Now, with models that look at sentence structures instead of just words, we can push the envelope of what virtual assistants are capable of handling. “What it’s allowing us to do is consume languages and Natural Language Understanding far more rapidly than we used to,” he explained.
Advanced virtual assistants that can understand, and act upon, niche and industry-specific terminology will add value to organizations by empowering human employees across all industries and job functions with their own personal digital colleague. In fact, Gartner predicts that, “by 2025, advanced VAs [virtual assistants] will provide advisory and intervention roles for 30% of knowledge workers.”
Multimodal: Talking to Everything
Humans currently interact with technology in relatively limited ways. Unlike human-to-human interactions, which involve interacting with our surrounding environments as well as with one another, interactions with Internet of Things (IoT) and “edge AI” technologies are almost exclusively conducted via screen.
Looking into the future of advanced virtual agents, Gartner sees the impending growth of composite AI, which enables virtual assistants to act, instead of simply conducting conversations. “Composite AI is required for really robust virtual agents,” said Anthony. “You talk to the thing, but that thing still has imbedded intelligence that it can react to, so not just understand but act, and then report back.”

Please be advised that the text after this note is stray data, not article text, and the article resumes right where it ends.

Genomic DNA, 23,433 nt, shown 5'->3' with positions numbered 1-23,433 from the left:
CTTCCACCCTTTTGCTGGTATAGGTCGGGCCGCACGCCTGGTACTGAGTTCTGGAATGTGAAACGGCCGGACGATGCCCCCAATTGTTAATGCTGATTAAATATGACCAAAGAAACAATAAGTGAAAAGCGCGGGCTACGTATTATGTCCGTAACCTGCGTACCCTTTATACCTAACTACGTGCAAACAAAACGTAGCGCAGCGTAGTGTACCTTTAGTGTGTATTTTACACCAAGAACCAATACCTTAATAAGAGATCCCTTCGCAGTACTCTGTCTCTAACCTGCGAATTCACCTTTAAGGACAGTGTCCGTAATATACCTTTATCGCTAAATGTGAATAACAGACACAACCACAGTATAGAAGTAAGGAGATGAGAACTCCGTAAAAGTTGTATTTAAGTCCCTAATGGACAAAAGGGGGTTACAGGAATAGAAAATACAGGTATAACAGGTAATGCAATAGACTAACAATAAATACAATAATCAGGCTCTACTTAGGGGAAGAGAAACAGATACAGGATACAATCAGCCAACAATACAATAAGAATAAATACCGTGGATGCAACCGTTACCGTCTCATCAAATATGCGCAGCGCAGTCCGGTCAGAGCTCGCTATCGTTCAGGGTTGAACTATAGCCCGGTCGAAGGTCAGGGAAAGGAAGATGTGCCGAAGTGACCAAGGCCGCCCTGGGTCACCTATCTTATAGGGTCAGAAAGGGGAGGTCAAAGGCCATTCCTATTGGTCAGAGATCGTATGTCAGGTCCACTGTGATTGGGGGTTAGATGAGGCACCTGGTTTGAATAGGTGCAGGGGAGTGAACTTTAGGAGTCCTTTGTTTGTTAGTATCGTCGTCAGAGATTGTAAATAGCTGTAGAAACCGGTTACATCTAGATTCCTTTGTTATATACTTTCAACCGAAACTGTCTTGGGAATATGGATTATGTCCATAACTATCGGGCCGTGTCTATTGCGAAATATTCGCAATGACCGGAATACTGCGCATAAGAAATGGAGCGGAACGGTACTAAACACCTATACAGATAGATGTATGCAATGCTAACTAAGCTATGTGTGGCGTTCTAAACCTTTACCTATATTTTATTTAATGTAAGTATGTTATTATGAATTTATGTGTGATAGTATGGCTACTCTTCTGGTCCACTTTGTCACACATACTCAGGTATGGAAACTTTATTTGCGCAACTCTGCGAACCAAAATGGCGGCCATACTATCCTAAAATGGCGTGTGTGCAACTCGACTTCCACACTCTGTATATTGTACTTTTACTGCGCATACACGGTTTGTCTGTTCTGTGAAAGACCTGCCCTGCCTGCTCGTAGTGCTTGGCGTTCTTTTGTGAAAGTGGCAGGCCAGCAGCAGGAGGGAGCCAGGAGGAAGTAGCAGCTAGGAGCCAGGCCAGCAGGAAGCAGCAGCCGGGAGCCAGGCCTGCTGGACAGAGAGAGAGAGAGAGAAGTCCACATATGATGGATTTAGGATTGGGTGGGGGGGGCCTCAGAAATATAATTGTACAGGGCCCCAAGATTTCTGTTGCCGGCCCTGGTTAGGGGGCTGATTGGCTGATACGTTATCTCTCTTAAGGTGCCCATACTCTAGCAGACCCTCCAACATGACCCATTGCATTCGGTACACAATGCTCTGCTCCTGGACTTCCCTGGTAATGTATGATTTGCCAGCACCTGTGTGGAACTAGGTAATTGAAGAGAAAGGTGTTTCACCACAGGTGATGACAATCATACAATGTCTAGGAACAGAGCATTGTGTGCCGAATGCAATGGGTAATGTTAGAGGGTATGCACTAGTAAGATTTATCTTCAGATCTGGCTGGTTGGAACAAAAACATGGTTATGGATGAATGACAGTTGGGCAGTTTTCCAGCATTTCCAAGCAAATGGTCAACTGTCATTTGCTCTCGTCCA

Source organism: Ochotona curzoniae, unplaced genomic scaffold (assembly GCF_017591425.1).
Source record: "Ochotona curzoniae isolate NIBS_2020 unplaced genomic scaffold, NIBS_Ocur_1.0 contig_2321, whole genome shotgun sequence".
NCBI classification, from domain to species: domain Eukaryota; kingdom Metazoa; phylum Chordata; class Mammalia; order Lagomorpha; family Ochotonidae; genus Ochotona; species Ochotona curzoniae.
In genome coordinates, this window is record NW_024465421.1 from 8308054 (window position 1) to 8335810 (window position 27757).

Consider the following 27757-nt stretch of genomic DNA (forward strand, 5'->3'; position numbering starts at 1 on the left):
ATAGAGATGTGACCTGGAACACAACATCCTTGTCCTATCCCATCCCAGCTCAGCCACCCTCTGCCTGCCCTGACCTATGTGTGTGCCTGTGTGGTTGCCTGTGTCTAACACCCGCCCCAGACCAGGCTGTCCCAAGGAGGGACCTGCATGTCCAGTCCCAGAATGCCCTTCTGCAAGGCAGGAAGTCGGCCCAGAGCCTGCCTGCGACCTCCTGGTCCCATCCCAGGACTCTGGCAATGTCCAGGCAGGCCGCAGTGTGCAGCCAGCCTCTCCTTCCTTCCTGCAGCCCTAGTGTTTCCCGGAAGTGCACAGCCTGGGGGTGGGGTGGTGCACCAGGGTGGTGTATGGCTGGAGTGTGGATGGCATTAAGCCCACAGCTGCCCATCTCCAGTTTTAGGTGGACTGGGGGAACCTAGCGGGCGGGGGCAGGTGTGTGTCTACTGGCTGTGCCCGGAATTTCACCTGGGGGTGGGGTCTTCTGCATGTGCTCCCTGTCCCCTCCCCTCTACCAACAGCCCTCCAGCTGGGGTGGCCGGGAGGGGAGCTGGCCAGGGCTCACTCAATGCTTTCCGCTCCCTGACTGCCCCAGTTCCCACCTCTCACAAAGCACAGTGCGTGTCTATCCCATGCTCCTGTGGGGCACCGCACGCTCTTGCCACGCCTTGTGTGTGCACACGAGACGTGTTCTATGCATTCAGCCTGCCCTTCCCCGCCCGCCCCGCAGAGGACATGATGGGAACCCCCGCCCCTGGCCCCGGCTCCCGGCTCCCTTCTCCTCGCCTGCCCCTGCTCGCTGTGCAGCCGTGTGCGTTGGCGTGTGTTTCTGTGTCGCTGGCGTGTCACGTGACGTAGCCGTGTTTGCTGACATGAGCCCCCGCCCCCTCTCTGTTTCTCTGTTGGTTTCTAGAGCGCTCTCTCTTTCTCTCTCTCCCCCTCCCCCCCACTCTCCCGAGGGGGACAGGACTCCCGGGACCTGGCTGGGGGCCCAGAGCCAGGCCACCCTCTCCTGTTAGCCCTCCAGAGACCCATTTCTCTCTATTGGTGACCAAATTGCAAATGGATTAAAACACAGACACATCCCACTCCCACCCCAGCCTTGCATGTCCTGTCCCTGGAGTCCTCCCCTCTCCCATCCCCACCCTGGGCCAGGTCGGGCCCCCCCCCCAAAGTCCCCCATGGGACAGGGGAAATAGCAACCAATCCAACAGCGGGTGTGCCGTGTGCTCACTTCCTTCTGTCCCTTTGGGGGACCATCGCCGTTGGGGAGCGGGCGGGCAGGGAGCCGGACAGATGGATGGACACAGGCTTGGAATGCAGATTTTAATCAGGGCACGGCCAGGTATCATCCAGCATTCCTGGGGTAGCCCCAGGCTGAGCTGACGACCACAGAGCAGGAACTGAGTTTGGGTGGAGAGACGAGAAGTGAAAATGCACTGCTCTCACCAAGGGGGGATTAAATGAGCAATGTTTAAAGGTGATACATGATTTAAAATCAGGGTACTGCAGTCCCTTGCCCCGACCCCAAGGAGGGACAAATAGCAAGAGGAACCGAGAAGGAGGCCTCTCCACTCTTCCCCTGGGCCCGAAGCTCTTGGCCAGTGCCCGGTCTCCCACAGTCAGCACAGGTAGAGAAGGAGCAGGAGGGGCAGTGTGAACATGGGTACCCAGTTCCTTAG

In terms of impact on the Future of Work, some jobs will be lost to technology, but we can expect to gain far more jobs and entirely new industries as advanced virtual assistants will enable us to create them at “hyper-human scales,” Anthony said. “There will be lots of new jobs and lots of new industries. A lot of it will come from the fact that we are extending human capability by being able to interact with machines in new ways.”
Intelligent Composable Business
Today’s enterprises consist of several functions, departments, tools and more. While this may help organize internal structures, the reality is that many companies expect their customers to navigate their organizations’ complex and disconnected silos themselves whenever they need help or information.
Even when customers ask a human agent for help, human latency slows down overall processes. “There’s no human being in the world that is going to be able to navigate [the fixed, functional silos] in real time to get me what I need,” Anthony said. As customers, “we want a business that looks like it’s built just for us.”
So how do we get there?
“We talk about this decomposing actual business functions into some things that can be swapped around or orchestrated into something that can […] deliver you a product faster,” Anthony explained. By decomposing and re-composing business functions, companies can hyper-personalize their business. However, Anthony also stated that “without AI, there is no such thing as a composable business. You need AI to help you compose those components into something that is worthwhile.”
Unlike human agents, advanced virtual agents are capable of instantly orchestrating across an entire enterprise. As Anthony explained, virtual assistants must be able to “make decisions, access the legacy systems and make it happen on my behalf.” Some organizations are taking these advancements a step further by creating “networks of virtual assistants,” with each one being an expert within their role. “You want all the experts to come in the room and work together,” he said.